Auditors are comparing notes on how they will interact with audit committees and management regarding a new accounting approach to credit losses, and they’ve produced a guide that might be informative to preparers.

The American Institute of Certified Public Accountants has developed non-authoritative professional guidance intended to help auditors when communicating with audit committees regarding Accounting Standards Codification Topic 326. That’s the new standard from the Financial Accounting Standards Board requiring companies to use a “current expected credit losses” approach, or CECL, to recognize credit losses in financial statements.

The guide says auditors expect practice to “evolve over time” with expectations of regulators and auditors changing along the way. “As such, questions, examples, and risks listed in this practice aid should not be considered exhaustive,” the report says. “Auditors, management, and those charged with governance need to stay abreast of developments and consider the implications of those developments.”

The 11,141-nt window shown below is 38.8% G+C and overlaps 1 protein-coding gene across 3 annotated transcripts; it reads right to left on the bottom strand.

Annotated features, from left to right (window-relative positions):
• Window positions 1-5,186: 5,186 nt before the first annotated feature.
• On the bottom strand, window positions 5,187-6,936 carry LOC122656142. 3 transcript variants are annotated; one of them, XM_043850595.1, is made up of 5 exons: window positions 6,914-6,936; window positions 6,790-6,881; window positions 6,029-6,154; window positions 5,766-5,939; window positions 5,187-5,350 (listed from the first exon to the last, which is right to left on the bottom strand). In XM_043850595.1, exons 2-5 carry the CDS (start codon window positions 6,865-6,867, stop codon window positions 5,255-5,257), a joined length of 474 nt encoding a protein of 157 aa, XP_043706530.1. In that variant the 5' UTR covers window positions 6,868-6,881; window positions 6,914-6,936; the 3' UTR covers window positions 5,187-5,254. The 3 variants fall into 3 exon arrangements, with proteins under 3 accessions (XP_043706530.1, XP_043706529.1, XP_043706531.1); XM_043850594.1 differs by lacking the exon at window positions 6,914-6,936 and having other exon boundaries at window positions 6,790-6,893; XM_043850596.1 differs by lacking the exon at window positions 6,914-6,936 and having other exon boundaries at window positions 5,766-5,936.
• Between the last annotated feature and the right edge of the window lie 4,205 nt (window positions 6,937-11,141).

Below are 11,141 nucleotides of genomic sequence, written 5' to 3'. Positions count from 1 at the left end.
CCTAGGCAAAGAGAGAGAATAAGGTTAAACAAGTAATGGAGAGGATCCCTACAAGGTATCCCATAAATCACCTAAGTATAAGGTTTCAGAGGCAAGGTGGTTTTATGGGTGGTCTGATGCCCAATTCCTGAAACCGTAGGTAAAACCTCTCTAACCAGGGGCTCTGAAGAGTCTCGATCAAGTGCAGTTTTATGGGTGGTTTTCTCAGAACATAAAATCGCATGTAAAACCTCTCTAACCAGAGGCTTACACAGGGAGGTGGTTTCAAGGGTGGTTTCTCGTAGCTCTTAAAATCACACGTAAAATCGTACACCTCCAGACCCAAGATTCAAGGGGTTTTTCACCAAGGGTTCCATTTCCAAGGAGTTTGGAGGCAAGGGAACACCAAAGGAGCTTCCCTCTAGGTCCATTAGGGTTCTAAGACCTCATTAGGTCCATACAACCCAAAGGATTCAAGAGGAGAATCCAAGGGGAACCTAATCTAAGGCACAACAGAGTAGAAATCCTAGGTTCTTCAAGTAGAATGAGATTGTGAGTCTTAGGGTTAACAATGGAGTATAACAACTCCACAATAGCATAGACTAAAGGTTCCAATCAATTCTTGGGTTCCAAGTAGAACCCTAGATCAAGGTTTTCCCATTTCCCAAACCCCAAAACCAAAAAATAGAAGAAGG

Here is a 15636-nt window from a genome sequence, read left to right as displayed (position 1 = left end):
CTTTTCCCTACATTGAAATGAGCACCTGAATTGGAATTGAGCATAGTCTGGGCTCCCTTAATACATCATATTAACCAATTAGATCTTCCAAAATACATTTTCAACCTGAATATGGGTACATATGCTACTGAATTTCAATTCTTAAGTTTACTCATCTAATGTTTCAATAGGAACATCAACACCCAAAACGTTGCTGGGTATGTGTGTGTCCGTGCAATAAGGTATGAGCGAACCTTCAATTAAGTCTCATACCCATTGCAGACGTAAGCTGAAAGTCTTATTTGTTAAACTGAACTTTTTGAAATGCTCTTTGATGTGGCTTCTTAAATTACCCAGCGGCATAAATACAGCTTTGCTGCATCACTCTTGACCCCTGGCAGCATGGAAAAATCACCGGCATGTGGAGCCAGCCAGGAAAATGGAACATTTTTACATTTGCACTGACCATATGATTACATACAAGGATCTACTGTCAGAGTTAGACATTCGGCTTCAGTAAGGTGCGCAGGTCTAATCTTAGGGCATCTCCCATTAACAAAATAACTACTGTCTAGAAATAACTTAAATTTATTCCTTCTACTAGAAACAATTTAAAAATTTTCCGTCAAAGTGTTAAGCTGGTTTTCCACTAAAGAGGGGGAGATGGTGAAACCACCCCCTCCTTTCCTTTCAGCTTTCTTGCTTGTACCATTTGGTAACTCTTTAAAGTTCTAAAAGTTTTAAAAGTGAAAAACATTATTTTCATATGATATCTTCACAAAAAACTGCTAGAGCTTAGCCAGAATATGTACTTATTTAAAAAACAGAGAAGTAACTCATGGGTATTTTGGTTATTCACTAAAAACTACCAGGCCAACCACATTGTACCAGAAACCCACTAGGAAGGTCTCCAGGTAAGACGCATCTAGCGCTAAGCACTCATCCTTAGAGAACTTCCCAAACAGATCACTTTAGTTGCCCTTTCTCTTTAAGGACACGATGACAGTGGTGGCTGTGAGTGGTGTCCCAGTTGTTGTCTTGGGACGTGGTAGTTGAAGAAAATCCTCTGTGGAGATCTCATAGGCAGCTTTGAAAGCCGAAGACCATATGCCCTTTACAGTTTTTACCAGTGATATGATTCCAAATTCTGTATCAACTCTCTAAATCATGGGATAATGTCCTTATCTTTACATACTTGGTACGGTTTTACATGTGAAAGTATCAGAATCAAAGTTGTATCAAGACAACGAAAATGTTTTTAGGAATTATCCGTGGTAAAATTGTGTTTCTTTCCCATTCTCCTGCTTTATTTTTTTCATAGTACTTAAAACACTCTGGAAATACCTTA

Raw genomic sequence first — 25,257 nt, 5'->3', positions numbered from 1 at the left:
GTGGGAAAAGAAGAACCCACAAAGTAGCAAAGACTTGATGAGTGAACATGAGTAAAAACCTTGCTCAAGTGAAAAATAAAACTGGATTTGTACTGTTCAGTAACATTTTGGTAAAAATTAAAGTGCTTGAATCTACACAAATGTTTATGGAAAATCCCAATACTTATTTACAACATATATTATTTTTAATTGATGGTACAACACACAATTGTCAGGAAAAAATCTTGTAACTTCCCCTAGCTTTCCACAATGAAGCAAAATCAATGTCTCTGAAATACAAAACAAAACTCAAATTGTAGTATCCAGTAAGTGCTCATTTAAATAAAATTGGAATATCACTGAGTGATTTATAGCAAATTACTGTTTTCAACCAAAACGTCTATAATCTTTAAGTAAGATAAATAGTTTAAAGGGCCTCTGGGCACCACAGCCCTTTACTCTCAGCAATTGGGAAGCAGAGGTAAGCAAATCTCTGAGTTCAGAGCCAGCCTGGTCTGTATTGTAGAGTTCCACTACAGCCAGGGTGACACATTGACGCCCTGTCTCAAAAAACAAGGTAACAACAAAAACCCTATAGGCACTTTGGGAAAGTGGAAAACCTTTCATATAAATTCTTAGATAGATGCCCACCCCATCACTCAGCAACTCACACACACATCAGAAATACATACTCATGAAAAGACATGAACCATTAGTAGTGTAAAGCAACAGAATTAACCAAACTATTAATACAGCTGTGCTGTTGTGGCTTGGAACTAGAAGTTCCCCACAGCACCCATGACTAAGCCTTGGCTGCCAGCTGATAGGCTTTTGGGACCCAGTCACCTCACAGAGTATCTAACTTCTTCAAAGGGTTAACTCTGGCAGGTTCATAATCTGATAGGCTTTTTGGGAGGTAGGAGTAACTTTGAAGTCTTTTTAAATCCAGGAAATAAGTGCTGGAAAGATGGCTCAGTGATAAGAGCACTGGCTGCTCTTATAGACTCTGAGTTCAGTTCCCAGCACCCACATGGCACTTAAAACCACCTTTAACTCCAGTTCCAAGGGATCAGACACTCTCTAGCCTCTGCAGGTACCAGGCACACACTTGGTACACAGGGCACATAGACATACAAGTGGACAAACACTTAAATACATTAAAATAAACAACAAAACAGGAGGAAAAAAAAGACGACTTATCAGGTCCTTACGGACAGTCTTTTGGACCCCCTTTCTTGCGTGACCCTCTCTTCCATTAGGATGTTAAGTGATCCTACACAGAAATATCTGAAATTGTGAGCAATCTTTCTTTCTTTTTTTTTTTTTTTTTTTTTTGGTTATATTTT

The practice aid is intended to give auditors information that may help them improve the efficiency and effectiveness of their audits, said Jason Brodmerkel, AICPA senior technical manager, in a statement. The aid is based on existing professional material plus input from the AICPA expert panels on depository institutions and insurance and AICPA member firms.

The guide summarizes the key provisions of the new standard and addresses some key considerations for auditors as they audit allowances companies develop for credit losses following the new guidance. It walks auditors through obtaining an understanding of the entity, assessing risks, identifying controls relevant to the audit, designing an audit response, performing audit procedures, and evaluating the audit and disclosure considerations.

Mike Lundberg, a partner at audit firm RSM and chair of the AICPA’s CECL auditing subgroup, says the guidance is primarily written for auditors, but lenders might want to have a look at it. “We believe this practice aid will be directly beneficial to lenders preparing to implement the new standard,” he said.

The controversial CECL standard takes effect for public companies beginning Jan. 1, 2020, although FASB has signaled it plans to give smaller reporting companies and other non-public entities more time to prepare for the new standard.